‘Exposure’ is a poem written by a World War I poet Wilfred Owen. The title is a summary of how soldiers are mentally stripped of human dignity because they are exposed to the elements of war. Owen uses a range of techniques and uses specific language to describe the horrific conditions these soldiers were fighting.
Owen uses a chronological structure in this poem to reflect one whole day of life in the trenches. The poem starts in the night when the soldiers “keep awake because the night is silent” and then runs into dawn as “the poignant misery begins to grow” which then leads to day and then returns back to night, at the burial. This indicates how dawn has been used to represent death and a lack of home, which is in contrast to the real meaning of dawn being full of hope and new beginnings.
Although this poem is about war, the first line itself reveals to the reader that the main theme is in fact winter. The soldier describes the mental pain of war as their “brains ache” as well as the physical pain, when the “merciless iced east winds… knife…” them. This illustrates the personification used as they describe the winds stabbing them implying the weather is murderous and the ellipsis suggests it forever and never ending.
Moreover, repetition has been used several times to emphasis the mental torment of the weather, as well as adding more power to the poem. Four of the eight stanzas end with “But nothing happens.” This highlights how boredom took over them and whilst being bored, feelings of fear and terror creep in on them.
Similarly, Owen uses metaphors to describe the soldier’s thoughts and memories of home. This is illustrated as “slowly” their “ghosts drag home” however, they soon remember that all “the doors are closed” and return “back to our dying.” This displays how the soldiers are reluctant to think about these good memories because then it just reminds them of home which provides security and the misery in the front line which offers nothing for them. Moreover, they are waiting to die and think the winter is worse than death.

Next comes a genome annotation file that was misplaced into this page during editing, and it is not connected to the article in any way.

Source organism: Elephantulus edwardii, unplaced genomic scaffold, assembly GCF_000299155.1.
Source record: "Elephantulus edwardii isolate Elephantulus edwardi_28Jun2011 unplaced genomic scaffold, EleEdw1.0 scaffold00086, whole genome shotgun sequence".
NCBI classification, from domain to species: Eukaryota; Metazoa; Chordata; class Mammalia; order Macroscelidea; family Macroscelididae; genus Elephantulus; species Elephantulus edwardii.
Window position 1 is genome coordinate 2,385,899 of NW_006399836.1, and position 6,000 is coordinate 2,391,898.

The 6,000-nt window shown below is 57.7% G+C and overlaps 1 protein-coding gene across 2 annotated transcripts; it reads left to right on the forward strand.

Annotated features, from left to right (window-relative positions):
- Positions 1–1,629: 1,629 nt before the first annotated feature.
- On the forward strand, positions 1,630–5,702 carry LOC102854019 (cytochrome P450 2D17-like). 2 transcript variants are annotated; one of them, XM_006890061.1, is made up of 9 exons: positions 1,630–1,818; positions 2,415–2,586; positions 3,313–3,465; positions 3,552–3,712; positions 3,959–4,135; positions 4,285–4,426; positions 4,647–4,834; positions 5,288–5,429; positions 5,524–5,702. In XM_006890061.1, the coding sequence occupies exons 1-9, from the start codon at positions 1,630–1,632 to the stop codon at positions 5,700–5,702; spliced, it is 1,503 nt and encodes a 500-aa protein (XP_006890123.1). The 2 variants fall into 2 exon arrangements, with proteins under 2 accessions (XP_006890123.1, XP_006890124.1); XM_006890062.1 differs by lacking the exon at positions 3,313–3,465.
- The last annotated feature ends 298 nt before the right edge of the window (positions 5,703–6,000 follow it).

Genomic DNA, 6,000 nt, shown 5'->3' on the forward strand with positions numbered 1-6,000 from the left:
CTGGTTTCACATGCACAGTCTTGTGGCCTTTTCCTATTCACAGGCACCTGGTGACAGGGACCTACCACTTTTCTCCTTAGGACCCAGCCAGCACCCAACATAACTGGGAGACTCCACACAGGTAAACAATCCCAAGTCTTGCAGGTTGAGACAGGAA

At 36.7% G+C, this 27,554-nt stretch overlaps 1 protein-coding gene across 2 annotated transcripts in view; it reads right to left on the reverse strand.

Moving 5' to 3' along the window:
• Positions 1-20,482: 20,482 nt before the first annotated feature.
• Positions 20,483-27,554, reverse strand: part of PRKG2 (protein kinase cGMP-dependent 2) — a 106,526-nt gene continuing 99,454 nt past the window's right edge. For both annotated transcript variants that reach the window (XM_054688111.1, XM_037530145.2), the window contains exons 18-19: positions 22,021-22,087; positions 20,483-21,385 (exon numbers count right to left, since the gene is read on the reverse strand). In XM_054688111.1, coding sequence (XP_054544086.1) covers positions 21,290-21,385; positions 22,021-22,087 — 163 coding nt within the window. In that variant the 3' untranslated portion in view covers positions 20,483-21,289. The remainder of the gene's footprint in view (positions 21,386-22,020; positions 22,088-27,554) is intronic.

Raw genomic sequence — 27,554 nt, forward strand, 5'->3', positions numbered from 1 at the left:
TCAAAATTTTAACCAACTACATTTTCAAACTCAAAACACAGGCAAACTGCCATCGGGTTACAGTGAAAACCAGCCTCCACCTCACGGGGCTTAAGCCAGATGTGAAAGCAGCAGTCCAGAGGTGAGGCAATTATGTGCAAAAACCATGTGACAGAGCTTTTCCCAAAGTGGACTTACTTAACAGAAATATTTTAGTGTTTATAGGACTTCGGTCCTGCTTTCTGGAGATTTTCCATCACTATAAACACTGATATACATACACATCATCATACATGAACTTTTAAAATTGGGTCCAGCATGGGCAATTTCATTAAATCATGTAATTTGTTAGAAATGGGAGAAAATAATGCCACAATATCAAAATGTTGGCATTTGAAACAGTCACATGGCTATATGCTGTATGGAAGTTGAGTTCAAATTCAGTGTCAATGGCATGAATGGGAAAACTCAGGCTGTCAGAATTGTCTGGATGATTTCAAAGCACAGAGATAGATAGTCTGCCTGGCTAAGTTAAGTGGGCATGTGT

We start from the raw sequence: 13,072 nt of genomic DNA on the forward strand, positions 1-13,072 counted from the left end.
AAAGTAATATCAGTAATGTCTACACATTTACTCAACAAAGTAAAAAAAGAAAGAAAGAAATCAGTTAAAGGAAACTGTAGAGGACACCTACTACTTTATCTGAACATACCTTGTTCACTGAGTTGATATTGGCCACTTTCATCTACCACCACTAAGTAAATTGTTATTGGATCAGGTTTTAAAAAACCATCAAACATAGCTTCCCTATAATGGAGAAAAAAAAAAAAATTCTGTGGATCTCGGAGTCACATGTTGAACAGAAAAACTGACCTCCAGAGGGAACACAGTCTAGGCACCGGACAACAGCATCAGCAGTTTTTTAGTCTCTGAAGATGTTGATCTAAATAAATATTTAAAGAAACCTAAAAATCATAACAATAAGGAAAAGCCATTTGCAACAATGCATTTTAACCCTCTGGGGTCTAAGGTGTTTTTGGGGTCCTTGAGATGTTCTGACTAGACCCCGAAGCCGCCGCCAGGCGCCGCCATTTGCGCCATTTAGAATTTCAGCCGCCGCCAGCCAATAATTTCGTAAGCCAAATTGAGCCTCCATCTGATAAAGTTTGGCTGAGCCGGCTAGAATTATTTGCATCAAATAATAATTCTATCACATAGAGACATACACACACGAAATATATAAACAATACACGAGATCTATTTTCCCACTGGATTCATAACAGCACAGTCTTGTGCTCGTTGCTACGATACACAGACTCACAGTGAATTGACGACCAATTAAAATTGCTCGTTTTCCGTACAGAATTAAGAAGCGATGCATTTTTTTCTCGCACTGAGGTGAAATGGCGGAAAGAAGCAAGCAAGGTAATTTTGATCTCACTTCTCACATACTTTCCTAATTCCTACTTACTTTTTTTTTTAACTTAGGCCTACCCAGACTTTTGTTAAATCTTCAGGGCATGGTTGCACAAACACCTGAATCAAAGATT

Owen, again emphasis that God has forgotten them and they are alone to fight this battle. The soldiers have forgotten that “kind fires can burn” and think that “love of God seems dying.” This highlights how they’ve been in the cold for so long, they’ve forgotten what warmth is and how they have lost faith in God which shows how they cannot retain their old identity.
Finally, this poem includes very little movement and mainly describes the feelings and conditions the men were in. Suddenly, the men hear “successive flights of bullets” which “streaked the silence” however they describe it to be “less deadly than the air…black with snow.” The repeated -s sounds in this line echoes the sound of bullets and transports the reader to the harsh reality of war, but then we are told that it’s “less deathly” in comparison to the weather. Furthermore, snow is usually white which is associated with purity and cleanliness, however, nothing about this situation is pure, so the snow is described as black, which shows how even nature has changed.
Wilfred Owen uses a particular structure to explain the daily routine of men fighting as well as using a range of metaphors to help the reader visualise this haunting sight. It seems the men aren’t being killed by the war, but by “exposure” to the cold.